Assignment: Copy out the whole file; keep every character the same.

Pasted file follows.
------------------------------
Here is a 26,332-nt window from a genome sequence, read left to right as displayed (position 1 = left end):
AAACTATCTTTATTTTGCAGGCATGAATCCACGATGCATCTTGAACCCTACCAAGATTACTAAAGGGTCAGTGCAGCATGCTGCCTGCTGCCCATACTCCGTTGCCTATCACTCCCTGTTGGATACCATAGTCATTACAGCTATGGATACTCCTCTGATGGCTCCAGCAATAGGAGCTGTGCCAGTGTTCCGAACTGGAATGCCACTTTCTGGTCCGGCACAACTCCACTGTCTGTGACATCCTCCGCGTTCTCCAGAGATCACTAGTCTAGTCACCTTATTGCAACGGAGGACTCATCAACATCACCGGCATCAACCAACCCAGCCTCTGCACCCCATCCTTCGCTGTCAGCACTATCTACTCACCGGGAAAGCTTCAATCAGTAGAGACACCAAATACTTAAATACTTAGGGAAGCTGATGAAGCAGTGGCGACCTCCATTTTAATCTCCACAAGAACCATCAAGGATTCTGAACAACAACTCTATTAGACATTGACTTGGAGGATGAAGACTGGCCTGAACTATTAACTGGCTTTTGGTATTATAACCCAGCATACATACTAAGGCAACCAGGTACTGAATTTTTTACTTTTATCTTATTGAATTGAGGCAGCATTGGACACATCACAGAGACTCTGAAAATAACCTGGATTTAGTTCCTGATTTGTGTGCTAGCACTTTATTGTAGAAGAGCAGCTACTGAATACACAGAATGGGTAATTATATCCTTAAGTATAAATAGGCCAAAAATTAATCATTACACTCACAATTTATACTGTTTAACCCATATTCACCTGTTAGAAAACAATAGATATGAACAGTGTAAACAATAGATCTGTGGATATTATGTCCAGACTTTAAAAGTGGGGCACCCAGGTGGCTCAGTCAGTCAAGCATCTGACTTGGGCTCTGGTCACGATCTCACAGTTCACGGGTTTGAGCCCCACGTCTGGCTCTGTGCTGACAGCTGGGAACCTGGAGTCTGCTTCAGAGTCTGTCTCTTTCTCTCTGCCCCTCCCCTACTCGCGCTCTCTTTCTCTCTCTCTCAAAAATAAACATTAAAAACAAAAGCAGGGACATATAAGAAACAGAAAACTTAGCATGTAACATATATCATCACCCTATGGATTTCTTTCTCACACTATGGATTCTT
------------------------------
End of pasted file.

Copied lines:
Here is a 26,332-nt window from a genome sequence, read left to right as displayed (position 1 = left end):
AAACTATCTTTATTTTGCAGGCATGAATCCACGATGCATCTTGAACCCTACCAAGATTACTAAAGGGTCAGTGCAGCATGCTGCCTGCTGCCCATACTCCGTTGCCTATCACTCCCTGTTGGATACCATAGTCATTACAGCTATGGATACTCCTCTGATGGCTCCAGCAATAGGAGCTGTGCCAGTGTTCCGAACTGGAATGCCACTTTCTGGTCCGGCACAACTCCACTGTCTGTGACATCCTCCGCGTTCTCCAGAGATCACTAGTCTAGTCACCTTATTGCAACGGAGGACTCATCAACATCACCGGCATCAACCAACCCAGCCTCTGCACCCCATCCTTCGCTGTCAGCACTATCTACTCACCGGGAAAGCTTCAATCAGTAGAGACACCAAATACTTAAATACTTAGGGAAGCTGATGAAGCAGTGGCGACCTCCATTTTAATCTCCACAAGAACCATCAAGGATTCTGAACAACAACTCTATTAGACATTGACTTGGAGGATGAAGACTGGCCTGAACTATTAACTGGCTTTTGGTATTATAACCCAGCATACATACTAAGGCAACCAGGTACTGAATTTTTTACTTTTATCTTATTGAATTGAGGCAGCATTGGACACATCACAGAGACTCTGAAAATAACCTGGATTTAGTTCCTGATTTGTGTGCTAGCACTTTATTGTAGAAGAGCAGCTACTGAATACACAGAATGGGTAATTATATCCTTAAGTATAAATAGGCCAAAAATTAATCATTACACTCACAATTTATACTGTTTAACCCATATTCACCTGTTAGAAAACAATAGATATGAACAGTGTAAACAATAGATCTGTGGATATTATGTCCAGACTTTAAAAGTGGGGCACCCAGGTGGCTCAGTCAGTCAAGCATCTGACTTGGGCTCTGGTCACGATCTCACAGTTCACGGGTTTGAGCCCCACGTCTGGCTCTGTGCTGACAGCTGGGAACCTGGAGTCTGCTTCAGAGTCTGTCTCTTTCTCTCTGCCCCTCCCCTACTCGCGCTCTCTTTCTCTCTCTCTCAAAAATAAACATTAAAAACAAAAGCAGGGACATATAAGAAACAGAAAACTTAGCATGTAACATATATCATCACCCTATGGATTTCTTTCTCACACTATGGATTCTT